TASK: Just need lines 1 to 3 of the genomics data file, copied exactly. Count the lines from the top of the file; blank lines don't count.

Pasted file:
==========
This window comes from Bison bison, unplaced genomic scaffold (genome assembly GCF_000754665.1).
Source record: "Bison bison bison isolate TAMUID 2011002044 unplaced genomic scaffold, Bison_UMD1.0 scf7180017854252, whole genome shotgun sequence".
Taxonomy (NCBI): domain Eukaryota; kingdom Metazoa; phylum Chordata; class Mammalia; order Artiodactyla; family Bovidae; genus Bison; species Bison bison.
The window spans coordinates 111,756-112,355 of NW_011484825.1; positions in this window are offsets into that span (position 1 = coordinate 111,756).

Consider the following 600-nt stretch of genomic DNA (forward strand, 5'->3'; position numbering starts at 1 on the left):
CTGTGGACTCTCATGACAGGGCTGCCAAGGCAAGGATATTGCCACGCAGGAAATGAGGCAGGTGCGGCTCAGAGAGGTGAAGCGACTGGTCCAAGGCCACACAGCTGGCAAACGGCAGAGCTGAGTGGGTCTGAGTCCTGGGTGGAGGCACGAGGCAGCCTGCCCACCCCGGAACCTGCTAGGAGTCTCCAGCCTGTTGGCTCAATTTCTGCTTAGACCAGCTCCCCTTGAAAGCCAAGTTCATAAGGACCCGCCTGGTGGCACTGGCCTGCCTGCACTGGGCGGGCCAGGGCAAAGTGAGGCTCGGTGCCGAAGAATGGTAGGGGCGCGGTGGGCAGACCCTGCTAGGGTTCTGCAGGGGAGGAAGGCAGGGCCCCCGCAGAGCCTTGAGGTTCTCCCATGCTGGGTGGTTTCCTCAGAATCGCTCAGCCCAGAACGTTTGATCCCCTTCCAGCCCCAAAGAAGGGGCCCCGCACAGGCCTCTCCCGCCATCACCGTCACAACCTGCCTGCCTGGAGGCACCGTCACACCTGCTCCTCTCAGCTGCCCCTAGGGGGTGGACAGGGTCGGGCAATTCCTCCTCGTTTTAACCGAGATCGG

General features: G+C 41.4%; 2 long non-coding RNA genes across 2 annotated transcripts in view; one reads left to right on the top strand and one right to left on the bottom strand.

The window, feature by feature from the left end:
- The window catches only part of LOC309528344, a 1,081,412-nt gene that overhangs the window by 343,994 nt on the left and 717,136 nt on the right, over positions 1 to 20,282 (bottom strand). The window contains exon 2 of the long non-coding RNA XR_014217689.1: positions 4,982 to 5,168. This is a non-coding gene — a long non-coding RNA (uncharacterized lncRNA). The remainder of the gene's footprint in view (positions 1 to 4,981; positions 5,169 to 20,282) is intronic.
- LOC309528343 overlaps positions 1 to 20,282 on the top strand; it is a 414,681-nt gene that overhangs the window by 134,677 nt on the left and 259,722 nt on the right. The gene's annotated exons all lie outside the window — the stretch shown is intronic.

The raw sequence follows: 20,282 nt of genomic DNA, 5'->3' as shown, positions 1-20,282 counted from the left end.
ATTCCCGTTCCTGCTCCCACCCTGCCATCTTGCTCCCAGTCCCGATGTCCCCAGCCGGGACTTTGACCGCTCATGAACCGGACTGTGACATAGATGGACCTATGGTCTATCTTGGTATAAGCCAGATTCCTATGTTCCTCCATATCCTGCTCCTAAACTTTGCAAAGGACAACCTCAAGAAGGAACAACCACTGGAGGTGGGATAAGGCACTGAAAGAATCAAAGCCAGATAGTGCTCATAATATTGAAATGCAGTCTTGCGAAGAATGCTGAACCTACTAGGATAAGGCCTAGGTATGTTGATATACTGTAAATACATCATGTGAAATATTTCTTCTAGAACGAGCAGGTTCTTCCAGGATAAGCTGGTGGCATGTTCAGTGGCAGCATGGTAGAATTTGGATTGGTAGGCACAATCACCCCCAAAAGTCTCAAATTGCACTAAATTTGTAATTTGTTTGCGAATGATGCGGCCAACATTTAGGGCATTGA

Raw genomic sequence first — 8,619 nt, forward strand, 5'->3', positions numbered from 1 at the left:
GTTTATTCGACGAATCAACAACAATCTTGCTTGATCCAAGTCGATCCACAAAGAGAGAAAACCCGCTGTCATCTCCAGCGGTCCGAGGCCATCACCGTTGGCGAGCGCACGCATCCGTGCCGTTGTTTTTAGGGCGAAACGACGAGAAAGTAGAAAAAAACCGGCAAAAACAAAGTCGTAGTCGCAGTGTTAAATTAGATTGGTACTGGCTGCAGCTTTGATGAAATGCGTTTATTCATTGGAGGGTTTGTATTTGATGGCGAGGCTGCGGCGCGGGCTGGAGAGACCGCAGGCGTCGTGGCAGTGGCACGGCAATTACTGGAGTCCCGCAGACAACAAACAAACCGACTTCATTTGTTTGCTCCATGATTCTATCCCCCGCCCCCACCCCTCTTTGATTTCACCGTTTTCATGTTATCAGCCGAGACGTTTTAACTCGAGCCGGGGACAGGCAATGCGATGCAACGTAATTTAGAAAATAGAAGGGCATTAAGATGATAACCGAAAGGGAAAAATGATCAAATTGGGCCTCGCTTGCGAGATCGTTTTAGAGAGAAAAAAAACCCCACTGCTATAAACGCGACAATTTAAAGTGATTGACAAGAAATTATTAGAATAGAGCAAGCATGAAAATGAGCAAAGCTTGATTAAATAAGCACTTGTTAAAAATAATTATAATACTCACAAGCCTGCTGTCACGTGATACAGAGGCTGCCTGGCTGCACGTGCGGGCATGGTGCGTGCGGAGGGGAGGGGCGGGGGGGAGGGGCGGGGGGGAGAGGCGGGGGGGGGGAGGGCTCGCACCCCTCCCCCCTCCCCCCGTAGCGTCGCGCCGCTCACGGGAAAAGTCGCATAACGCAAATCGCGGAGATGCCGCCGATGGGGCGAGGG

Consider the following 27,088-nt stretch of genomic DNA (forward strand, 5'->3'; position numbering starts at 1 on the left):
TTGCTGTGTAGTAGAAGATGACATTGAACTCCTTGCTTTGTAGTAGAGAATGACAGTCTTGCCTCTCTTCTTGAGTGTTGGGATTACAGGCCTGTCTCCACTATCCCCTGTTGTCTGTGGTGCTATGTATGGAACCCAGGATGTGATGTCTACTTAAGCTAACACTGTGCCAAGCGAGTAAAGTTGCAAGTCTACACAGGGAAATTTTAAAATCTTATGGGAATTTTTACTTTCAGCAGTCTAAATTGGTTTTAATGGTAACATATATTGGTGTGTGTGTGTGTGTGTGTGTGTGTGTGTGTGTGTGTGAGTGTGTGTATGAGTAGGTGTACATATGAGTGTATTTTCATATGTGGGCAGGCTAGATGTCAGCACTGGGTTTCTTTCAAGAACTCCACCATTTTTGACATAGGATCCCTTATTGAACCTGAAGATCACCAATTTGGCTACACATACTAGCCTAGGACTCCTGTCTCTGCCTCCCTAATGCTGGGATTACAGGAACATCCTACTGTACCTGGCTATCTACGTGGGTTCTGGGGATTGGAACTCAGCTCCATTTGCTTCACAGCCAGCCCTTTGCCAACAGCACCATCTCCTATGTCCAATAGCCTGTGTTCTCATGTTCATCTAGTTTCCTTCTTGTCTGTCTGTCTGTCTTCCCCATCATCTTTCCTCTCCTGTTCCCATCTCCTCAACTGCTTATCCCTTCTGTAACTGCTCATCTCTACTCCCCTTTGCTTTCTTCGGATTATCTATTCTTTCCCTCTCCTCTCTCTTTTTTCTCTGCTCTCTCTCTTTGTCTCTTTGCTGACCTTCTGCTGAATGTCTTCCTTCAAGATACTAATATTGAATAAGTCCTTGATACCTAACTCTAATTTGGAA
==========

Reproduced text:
This window comes from Bison bison, unplaced genomic scaffold (genome assembly GCF_000754665.1).
Source record: "Bison bison bison isolate TAMUID 2011002044 unplaced genomic scaffold, Bison_UMD1.0 scf7180017854252, whole genome shotgun sequence".
Taxonomy (NCBI): domain Eukaryota; kingdom Metazoa; phylum Chordata; class Mammalia; order Artiodactyla; family Bovidae; genus Bison; species Bison bison.